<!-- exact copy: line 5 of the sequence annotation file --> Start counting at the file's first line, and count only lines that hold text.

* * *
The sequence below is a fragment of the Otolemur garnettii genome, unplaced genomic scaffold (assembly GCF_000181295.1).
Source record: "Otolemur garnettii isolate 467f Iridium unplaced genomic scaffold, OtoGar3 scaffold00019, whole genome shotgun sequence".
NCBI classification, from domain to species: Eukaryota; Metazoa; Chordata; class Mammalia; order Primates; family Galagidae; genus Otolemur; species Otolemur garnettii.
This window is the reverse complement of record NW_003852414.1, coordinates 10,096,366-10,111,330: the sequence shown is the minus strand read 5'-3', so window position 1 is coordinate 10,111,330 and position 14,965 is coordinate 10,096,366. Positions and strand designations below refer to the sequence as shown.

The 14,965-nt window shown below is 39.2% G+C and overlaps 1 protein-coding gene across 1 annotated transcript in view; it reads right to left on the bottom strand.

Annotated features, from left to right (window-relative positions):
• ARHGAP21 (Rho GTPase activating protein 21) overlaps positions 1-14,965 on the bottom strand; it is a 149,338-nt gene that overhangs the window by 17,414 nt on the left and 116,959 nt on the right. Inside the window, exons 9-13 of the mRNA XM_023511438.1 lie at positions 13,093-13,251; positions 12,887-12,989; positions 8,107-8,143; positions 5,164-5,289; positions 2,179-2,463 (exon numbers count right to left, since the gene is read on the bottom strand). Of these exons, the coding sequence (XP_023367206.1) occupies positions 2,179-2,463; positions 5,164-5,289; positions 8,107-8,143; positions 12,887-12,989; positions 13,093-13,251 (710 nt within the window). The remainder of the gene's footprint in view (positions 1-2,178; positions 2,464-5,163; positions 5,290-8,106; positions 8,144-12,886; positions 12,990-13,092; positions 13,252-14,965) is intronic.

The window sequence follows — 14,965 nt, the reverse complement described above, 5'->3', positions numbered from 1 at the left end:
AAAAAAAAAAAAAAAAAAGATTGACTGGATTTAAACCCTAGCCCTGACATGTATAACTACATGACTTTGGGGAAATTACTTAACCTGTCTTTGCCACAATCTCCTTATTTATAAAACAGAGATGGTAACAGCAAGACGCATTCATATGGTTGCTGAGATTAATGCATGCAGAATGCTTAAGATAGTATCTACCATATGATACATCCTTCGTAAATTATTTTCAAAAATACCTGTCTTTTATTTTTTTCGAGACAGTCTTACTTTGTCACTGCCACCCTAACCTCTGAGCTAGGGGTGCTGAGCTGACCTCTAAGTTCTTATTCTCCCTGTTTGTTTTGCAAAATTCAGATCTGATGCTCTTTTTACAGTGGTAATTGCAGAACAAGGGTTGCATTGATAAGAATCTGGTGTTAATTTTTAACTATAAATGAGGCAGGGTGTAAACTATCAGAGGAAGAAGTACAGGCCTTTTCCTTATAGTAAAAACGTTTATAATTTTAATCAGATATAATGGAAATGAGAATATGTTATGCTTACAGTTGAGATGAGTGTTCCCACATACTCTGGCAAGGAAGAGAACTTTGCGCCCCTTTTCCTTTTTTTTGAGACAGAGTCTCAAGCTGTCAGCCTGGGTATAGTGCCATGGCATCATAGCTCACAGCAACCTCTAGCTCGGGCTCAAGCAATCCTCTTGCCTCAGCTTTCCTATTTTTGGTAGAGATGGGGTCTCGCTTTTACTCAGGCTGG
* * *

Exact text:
The 14,965-nt window shown below is 39.2% G+C and overlaps 1 protein-coding gene across 1 annotated transcript in view; it reads right to left on the bottom strand.